·   In the Napier-like Deflation scenario, the S&P500 would likely face a drawdown of 25% at some point in 2014, while the 10-yr UST would fall back to 2.25% and the Canadian dollar would weaken sharply with USDCAD rising to 1.20.

Implications for Canadian ETF Portfolios
Asset class returns would vary quite dramatically across the three scenarios that I have sketched out. The chart below depicts the expected Canadian dollar total returns on the major asset class ETFs that I write about in this blog under each of the scenarios. The results indicate that investors are walking a tightrope between deflationary and inflationary outcomes. Let us hope that the Consensus proves close to the mark because the outcomes in both tails of the inflation probability curve are not good.

Given this set of ETF returns, how would different portfolio structures perform? The charts below show expected returns to four different portfolios that I regularly track under each of the three scenarios.

The Consensus scenario provides unexciting returns for Canadian investors. But after strong returns in 2013, this would not be a bad outcome. Equity and credit heavy portfolios will perform best if the Consensus proves accurate. Risk balanced portfolios that have larger weights in government nominal and inflation-linked bonds and commodities would underperform as they did in 2013, with the levered version of this portfolio structure performing worst.

The Deflation scenario would provide negative returns for Canadian investors if they were invested in conventional equity and credit-heavy portfolios. Such portfolios would be supported to some extent, however, if they have significant foreign content as Canadian dollar weakness would tend to temper losses on USD denominated ETF exposures to foreign stocks, credit and commodities. Global Risk Balanced portfolios would perform best in the Deflation scenario, as they would benefit from their larger exposure to government debt, which would benefit from falling 10-year UST yields. Inflation-linked bonds would underperform nominal bonds but would still provide positive returns. The Levered Risk Balanced portfolio would be the best performing structure in the Deflation Scenario, possibly reaching a double-digit return.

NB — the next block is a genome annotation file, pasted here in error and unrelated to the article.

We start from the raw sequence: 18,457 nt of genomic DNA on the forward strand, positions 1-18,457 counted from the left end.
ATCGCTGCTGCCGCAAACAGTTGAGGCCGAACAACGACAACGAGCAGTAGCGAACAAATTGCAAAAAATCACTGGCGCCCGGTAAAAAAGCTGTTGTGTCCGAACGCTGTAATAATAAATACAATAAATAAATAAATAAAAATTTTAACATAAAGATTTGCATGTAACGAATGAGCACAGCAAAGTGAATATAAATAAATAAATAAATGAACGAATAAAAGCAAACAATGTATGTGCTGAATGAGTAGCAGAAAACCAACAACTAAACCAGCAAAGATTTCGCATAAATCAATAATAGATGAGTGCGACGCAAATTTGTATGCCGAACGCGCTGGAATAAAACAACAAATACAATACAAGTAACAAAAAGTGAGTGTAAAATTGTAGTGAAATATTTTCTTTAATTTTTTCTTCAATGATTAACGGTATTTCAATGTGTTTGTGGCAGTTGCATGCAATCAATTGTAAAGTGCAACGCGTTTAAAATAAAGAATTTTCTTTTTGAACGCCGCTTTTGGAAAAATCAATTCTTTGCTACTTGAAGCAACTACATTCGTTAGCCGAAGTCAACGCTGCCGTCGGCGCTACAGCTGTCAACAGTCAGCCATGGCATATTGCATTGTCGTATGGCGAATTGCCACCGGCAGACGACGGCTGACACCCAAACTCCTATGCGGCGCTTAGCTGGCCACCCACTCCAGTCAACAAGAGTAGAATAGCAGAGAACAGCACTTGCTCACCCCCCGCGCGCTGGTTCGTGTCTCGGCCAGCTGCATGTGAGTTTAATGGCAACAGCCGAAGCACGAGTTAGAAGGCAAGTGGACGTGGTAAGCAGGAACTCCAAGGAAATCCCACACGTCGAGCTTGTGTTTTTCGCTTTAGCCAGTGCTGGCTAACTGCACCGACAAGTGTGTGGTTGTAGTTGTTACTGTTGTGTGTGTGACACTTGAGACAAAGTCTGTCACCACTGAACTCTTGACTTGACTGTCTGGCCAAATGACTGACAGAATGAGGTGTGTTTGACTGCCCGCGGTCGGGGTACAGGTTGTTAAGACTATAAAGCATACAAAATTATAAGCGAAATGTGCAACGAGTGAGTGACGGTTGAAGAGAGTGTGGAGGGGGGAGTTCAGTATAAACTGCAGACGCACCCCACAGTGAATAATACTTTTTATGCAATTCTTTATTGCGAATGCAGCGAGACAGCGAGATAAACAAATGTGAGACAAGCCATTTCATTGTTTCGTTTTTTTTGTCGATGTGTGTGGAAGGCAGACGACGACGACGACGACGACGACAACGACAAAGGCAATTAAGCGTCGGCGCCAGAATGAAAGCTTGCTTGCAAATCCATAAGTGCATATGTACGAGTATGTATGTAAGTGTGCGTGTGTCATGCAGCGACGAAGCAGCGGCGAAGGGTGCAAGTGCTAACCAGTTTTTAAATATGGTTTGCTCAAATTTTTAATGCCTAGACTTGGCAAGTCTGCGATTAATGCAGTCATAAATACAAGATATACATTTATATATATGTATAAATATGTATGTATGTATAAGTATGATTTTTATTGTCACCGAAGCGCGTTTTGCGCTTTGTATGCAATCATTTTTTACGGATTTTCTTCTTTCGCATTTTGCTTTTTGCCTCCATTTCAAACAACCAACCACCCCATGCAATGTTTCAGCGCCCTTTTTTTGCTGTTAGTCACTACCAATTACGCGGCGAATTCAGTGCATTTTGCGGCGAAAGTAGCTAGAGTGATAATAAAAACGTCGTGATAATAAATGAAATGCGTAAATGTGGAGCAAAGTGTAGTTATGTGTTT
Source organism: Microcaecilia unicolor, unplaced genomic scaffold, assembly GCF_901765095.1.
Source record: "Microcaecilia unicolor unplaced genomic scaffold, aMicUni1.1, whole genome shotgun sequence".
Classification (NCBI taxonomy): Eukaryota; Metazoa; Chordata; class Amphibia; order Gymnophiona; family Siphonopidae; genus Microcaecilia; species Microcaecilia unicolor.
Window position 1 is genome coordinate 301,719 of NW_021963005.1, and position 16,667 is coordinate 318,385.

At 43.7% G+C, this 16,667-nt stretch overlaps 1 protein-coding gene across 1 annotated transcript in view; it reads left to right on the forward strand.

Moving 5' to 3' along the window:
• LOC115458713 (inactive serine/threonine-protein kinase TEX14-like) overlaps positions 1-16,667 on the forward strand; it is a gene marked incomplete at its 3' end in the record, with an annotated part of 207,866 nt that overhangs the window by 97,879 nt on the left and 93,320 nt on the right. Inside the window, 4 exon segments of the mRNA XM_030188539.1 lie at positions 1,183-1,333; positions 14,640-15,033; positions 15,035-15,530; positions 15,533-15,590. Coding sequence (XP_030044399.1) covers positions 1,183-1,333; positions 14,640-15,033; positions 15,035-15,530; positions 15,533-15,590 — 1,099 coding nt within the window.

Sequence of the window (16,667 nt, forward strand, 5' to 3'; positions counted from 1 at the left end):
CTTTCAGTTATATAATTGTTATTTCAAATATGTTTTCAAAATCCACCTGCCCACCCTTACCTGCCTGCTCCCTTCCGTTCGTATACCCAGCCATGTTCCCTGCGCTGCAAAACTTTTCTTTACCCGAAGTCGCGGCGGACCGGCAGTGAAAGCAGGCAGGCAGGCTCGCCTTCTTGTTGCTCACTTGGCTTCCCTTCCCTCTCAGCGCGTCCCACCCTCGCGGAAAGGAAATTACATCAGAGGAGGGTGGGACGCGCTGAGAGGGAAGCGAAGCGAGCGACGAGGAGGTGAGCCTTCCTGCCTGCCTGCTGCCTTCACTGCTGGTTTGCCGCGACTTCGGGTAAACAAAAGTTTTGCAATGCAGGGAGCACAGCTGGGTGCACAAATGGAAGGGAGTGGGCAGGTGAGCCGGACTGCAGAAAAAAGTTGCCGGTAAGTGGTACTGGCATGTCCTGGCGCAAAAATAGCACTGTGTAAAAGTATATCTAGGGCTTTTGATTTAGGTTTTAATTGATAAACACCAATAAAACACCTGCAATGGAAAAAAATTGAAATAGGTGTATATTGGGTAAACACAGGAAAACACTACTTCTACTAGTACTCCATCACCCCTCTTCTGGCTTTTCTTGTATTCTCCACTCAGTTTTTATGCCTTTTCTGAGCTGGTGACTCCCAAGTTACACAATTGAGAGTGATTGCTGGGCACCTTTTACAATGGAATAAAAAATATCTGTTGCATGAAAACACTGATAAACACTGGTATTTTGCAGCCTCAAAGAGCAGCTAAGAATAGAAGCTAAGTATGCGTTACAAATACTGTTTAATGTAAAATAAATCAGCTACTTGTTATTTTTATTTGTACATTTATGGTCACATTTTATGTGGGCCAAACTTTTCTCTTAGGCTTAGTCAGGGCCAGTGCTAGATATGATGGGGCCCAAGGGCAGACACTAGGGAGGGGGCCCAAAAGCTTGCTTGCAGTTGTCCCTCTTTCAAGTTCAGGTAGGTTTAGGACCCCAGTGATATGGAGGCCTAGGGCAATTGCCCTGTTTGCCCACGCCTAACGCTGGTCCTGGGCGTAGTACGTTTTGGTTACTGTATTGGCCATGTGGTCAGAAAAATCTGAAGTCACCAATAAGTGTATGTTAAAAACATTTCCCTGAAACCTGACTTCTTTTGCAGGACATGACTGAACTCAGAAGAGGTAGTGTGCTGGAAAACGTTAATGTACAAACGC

Finally, the Inflation scenario would be highly damaging to all of the portfolios. Equities, credit and nominal government bonds would all perform poorly in the event of significant upside inflation surprises that would hasten tapering of QE and bring forward expectations of central bank policy rate increases. Exacerbating these effects for Canadian dollar investors would be the effect of Canadian dollar appreciation. In fact, the portfolio that would perform best in this scenario would be the risk averse 45% Equity, 25% bond and 30% Cash portfolio, as the large cash position would mitigate the portfolio declines. The Levered Risk Balanced portfolio would be the worst performer as bond losses would be larger because of the large exposure to domestic and foreign nominal and inflation-linked bonds.


Looking at the three scenarios, one is struck by the continuing risks to investing in the post-financial-crisis environment which has been characterized by unconventional monetary policies that have encouraged investors to move into risky assets and led to rich valuations for equities, bonds and credit. Given these valuations, the Consensus macro scenario, in which the Fed tapers and gradually ends Quantitative Easing, would provide only moderate positive returns. If the current Consensus does not play out, as it usually doesn't, there are great risks to both the higher-than-expected Inflation scenario and the slide toward Deflation scenario sketched out by Russell Napier.

If one leans toward the higher-than-expected Inflation scenario, the preference would be the conservative 45% Equity, 25% Bond, 30% Cash portfolio.  If one leans toward the slide toward Deflation scenario, the preference would be the levered global Risk Balanced portfolio.

The most important takeaway from this analysis is the importance of taking a flexible approach and being prepared to make substantial asset mix shifts if the economy veers toward either the Inflation scenario or the Deflation scenario in 2014.

1 comment:

  1. Hi Ted, why does USDCAD go to 1.20 on a deflation scenario?